3. A few weeks ago I was standing in front of A Sunday on LaGrande Jatte at the Art Institute of Chicago. That painting has been reproduced on paper, umbrellas, note pads, in books, you name it. And yet. All around me were people photographing it. As if their cell phone will capture an aspect of the painting not otherwise available. People are strange.

    1. “There are many like it, but this one is mine.”

      The aspect that the picture captures is that this was my view of that painting, on this date, time, and location. 

      1. The generation growing into a young adulthood of ubiquitous camera phones are the same kids who grew up through a childhood and adolescence marked by the ubiquity of Pokemon. This is their latest way of “catching them all.”

    2. By photographing art instead of looking at it, they’re stealing their own souls, one eyeball and neural pathway at a time.

  4. What Jackbird said. 

    Caravaggio’s The Toothpuller was put to canvas about 500 years ago.

    So unless Disney has retroactively pushed through a half-millennium copyright extension, what exactly is the museum holding copyright on?

    Are we not looking at a Caravaggio, but some forgery made after 1923? Is the frame copyrighted?

    This point baffles me every time museums talk about copyright on the pieces they exhibit.

      1. Copies of an original work don’t separately qualify for copyright protection and if they’re actually different from the original, they aren’t “copies” of it.

  5. I went over this with Cory a few years ago. It’s not so much copyright as the fact that most inter-museum lending agreements (which cover traveling shows as well as individual pieces) specify no photography. Since borrowed pieces are frequently scattered through an exhibit, it’s usually easier for museums to have a blanket no photography policy.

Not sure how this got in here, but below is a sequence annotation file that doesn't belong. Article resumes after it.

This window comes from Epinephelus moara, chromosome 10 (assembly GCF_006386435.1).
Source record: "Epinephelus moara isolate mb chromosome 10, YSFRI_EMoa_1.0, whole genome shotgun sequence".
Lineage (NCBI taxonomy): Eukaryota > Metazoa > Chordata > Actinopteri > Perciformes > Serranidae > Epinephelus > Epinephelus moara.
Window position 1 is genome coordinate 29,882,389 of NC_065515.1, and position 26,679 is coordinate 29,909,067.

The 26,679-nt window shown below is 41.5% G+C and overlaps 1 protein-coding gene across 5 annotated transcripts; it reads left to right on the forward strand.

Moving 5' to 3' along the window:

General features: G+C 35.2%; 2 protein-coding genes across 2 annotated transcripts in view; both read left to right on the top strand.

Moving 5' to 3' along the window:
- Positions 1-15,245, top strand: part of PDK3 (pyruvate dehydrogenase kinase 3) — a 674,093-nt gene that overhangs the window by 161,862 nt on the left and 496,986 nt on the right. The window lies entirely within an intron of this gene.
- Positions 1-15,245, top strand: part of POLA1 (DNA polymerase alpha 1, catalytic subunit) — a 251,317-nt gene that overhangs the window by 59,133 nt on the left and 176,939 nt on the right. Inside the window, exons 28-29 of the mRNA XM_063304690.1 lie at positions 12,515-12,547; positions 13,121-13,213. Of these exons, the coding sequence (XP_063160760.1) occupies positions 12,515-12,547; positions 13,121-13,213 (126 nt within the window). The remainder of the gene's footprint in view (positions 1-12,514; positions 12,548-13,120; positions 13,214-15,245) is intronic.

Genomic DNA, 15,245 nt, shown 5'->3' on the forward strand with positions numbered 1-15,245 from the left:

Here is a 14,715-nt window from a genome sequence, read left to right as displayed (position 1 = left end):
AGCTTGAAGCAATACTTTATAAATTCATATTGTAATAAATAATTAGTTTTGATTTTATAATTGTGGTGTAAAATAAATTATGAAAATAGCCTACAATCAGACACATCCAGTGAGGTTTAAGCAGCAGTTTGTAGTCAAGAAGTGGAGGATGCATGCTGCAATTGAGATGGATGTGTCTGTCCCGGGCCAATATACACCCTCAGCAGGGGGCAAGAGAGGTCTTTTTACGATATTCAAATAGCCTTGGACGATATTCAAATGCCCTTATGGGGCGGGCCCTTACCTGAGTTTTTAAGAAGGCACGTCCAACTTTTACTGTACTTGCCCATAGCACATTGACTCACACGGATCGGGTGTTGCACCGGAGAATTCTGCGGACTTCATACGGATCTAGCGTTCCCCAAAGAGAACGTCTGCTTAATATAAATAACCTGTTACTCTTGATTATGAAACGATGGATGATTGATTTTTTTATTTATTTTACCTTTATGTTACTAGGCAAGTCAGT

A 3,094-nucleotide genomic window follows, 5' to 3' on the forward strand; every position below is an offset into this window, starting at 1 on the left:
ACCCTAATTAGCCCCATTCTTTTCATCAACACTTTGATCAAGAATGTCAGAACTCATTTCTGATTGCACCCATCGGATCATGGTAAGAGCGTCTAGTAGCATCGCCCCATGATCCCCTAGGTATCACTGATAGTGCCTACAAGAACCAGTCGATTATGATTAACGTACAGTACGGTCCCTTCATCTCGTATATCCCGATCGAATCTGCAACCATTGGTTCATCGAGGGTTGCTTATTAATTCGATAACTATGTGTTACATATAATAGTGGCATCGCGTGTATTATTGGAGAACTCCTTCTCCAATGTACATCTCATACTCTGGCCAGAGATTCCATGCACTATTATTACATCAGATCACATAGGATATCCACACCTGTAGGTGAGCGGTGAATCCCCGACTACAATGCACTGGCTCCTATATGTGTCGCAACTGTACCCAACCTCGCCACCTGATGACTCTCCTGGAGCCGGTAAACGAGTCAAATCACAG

1. I used to work in Rights and Reproductions at a university art museum and it’s exactly this.  Even though the lender doesn’t typically hold the copyright they insist on the photography restrictions.  It’s also difficult for limited staff to enforce restrictions on a per object basis.

  6. The photography ban has, in many cases, been more about boosting sales at the gift shop…

    1. No. It is to protect the art and to preserve the experience of visiting a gallery or museum for others.

  7. A pox on people who photograph stuff in museums or galleries. My experience is that they are (en-mass) rude and inconsiderate. They feel that because they will only dwell for a second or two to take their trophy snap, it is OK to push in front of a small (or large) crowd who have paused to view and contemplate the piece. Trouble is, there are now so many freakin’ people for whom “pix on FB or it didn’t happen” is their live’s mantra, they form an endless procession of snappers, just annoying the living crap out of anyone else who might like a moments’ quiet enjoyment of the art.

    And don’t get me started on the bloody endless sea of held-overhead phone screens that continually block my view and distract me when I’m trying to enjoy a concert.